However, there is one important difference. In SW Washington, where logging of habitat has continued, the Spotted Owl is now considered to be extinct. For both Mt. Rainer and Olympic NPs, Spotted Owls are still active, although at reduced numbers, while the areas adjacent to the parks that have had habitat heavily logged have seen the Spotted Owls reduced to nearly nothing.
To me, there appears to be a connection between the amount of available habitat, the number of Barred Owls, and the number of Spotted Owl sites that remain active. Barred Owls can withstand, and may even benefit from, logging. The area in SW Washington where Spotted Owls are now considered extinct and has been nearly all logged in the past also has the highest concentration of Barred Owls of any place I’m familiar with. The logging that was detrimental to Spotted Owls has appeared to be beneficial to Barred Owls. The qualification I mentioned above is that while Barred Owls have a negative impact on Spotted Owls, the impact is greater where there has also been logging in the past, so that the combination of logging and Barred Owls has more of an impact than either by itself. That, I think, is the key.
I don’t have answers, and it may be that even in the unlogged areas Spotted Owls will eventually be replaced and are doomed in the Pacific NW no matter what we do. But it is also pretty complex, and comparing to other species or efforts at recovery is not perfectly predictive. No one really knows what will happen if we do this or that, or nothing.
I like Barred Owls. I have spent the last 6 years recording their vocalizations as a research project. I can take someone to any of over 400 pairs I am familiar with. At the same time Spotted Owls are amazing birds, and I hope that anyone who has not had the pleasure of seeing them up close in their natural habitat will get the opportunity to do so. They are worth the effort to retain if there is anything we can do to help them. I hope what I’ve written here will help inform some opinions in a difficult matter.
rrpearson at centurytel.net
Date: Sat, 27 Jul 2013 11:47:06 -0700
From: Ronda Stark <rondastark18 at gmail.com>
Subject: Re: [Tweeters] Re: Barred Owl Kill-off (proposed plan)
To: Barbara Deihl <barbdeihl at comcast.net>
Cc: Tweeters at u.washington.edu
<CAFNywYXeMU15geeghEftZGP5-5zqTDSruvvgo3DmjzNkMKha_w at mail.gmail.com>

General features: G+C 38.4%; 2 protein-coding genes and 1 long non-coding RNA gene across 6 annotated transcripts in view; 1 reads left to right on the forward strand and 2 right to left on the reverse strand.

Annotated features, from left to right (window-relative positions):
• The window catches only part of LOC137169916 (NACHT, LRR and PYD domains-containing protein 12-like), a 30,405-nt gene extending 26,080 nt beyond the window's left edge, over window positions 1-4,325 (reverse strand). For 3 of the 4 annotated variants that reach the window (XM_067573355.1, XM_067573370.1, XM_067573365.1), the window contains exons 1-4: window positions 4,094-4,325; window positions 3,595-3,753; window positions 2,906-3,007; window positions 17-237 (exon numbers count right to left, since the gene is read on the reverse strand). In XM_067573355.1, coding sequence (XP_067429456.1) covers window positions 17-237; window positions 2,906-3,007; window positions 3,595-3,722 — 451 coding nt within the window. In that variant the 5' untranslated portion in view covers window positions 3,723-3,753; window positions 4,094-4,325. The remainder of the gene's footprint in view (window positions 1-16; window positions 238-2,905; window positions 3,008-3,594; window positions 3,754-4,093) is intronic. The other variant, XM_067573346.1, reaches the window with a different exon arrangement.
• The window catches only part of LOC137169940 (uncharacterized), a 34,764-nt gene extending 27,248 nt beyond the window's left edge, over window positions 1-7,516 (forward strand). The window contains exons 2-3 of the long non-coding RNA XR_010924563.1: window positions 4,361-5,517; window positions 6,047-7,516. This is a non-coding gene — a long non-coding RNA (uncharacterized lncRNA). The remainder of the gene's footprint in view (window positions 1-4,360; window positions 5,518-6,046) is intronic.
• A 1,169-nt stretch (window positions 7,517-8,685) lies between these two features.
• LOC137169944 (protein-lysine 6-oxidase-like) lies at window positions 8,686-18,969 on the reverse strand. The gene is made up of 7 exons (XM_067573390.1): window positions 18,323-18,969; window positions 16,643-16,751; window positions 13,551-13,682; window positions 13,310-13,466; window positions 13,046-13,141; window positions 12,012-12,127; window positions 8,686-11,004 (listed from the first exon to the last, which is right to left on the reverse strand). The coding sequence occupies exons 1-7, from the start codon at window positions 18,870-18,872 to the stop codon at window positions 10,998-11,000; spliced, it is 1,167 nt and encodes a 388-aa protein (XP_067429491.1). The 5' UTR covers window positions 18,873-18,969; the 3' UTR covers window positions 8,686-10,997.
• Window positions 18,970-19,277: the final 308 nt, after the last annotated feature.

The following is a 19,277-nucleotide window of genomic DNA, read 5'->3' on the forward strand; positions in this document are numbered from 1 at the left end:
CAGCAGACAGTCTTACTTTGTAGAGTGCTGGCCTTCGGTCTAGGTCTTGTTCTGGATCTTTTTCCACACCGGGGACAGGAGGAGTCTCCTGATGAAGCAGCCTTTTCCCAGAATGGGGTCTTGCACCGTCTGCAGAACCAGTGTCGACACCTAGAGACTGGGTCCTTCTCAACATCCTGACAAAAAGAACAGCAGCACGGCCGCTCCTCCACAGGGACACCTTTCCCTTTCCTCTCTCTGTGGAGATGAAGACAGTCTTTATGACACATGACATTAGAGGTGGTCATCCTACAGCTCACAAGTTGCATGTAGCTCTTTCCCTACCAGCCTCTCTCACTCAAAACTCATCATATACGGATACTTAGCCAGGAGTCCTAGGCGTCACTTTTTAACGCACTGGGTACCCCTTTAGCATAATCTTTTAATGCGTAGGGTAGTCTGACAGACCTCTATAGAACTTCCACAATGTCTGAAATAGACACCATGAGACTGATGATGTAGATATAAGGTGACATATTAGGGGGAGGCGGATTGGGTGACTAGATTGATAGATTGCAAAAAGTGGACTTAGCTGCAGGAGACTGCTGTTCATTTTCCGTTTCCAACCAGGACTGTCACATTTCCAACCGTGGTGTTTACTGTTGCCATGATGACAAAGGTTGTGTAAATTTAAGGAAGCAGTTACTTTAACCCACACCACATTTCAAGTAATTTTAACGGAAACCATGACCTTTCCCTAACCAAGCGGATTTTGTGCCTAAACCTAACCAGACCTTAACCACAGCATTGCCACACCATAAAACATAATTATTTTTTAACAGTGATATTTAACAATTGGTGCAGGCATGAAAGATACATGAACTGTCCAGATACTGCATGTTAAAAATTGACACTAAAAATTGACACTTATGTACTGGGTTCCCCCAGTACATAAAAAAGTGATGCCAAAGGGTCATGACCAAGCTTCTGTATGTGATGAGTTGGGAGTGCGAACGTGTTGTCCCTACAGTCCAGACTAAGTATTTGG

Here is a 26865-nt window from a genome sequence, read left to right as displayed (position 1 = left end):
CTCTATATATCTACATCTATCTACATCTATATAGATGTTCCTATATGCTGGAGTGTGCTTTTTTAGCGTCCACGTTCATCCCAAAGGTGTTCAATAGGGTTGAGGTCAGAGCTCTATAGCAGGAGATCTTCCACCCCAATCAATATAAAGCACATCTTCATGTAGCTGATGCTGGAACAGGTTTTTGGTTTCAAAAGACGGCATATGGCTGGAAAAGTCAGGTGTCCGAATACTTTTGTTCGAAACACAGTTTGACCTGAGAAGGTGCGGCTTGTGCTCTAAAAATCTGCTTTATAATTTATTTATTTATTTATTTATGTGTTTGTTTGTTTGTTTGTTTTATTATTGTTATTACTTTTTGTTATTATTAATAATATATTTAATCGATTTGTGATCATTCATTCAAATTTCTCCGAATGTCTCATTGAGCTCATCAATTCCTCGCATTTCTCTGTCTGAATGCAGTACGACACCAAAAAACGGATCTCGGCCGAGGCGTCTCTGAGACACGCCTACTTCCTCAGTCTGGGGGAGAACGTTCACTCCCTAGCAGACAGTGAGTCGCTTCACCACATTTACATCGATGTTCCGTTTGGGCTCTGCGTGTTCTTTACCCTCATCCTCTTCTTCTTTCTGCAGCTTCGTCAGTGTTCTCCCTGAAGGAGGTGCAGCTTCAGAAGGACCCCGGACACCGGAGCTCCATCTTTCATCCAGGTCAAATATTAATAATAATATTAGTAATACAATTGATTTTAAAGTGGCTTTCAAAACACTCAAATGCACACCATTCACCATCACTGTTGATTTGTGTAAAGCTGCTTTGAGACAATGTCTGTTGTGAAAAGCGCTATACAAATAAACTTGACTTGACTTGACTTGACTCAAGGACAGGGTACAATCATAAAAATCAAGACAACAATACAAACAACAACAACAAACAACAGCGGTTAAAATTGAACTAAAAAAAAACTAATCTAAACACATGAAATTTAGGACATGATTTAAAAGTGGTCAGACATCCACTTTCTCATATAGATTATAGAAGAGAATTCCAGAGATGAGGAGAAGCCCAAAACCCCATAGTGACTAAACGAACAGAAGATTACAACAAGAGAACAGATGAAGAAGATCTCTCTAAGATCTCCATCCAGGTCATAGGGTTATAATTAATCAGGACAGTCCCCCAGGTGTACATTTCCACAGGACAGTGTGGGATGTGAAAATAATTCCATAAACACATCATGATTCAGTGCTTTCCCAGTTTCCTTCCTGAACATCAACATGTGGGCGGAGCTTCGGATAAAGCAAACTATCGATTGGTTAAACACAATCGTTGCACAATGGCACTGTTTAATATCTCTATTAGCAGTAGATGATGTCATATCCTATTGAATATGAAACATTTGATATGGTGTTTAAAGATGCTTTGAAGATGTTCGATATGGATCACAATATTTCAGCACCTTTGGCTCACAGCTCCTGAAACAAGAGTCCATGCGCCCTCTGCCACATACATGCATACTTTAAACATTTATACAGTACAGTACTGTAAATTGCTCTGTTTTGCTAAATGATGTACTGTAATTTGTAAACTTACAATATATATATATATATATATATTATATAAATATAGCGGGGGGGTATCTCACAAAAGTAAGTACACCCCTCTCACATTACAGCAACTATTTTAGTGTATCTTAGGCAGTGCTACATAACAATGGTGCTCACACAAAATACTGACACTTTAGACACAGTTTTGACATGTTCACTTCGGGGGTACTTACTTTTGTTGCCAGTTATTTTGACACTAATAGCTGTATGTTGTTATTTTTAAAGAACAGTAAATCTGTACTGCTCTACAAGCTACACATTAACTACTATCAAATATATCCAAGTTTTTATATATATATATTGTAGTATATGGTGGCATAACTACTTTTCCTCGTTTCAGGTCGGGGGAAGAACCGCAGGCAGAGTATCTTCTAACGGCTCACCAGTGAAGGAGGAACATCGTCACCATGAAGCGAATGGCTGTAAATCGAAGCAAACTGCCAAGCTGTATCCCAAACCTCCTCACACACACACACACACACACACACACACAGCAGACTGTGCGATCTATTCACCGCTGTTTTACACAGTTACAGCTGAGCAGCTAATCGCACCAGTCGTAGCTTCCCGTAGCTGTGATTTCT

Content-Type: text/plain; charset="iso-8859-1"
Its ok to have dialogue as long as we all know the facts. What percentage
of spotted owl decline is directly attributed to presence of barred owl?
Is this percentage derived from sound science or just a wild guess? What
percentage of decline is due to habitat loss? Wasn't spotted owl endangered
before barred owl showed up on the scene?
Eradication, or partial eradication, of one specie, in preference of
another specie, is not something that has been sanctioned in the past. Are
we setting new and possibly dangerous precedent?
On Fri, Jul 26, 2013 at 2:36 PM, Barbara Deihl <barbdeihl at comcast.net>wrote:
> Oh, it'll probably happen - always some human fallibility present in every
> On Jul 26, 2013, at 1:39 PM, ck park wrote:
> one can hope a spotty won't accidentally be shot or otherwise killed
> during such a cull... oh, the irony...
> 00 caren
> george davis creek, north fork
> On Fri, Jul 26, 2013 at 1:21 PM, Barbara Deihl <barbdeihl at comcast.net>wrote:
>> We can't have it all - unlimited human population, unlimited human
>> consumption of habitat and proliferation of the entire diversity of
>> wildlife. We can only try to temper our insatiable need to have and
>> control every aspect of and every speck of life and resources on this
>> planet, and do this through continued experimentation, analysis of the
>> results and willingness to change our thoughts and plans in accordance.
>> I'm inclined to think that we need to buy a little time with some
>> strategic reduction of some Barred Owls, not only to see how the Spotted
>> Owl fares, but also to see if it makes a difference in population numbers
>> of other birds and animals that the Barred Owl also affects, (example:
>> Western Screech Owl that it preys on).
>> I appreciate all those who have and still will participate in this
>> discussion - it's nice to get some new material to help me formulate my
>> latest thoughts on this subject (which actually comprises a multitude of
>> Once again, the Tweeters forum stimulates some brain cells...:-)
>> Barb Deihl
>> North Matthews Beach - NE Seattle
>> barbdeihl at comcast.net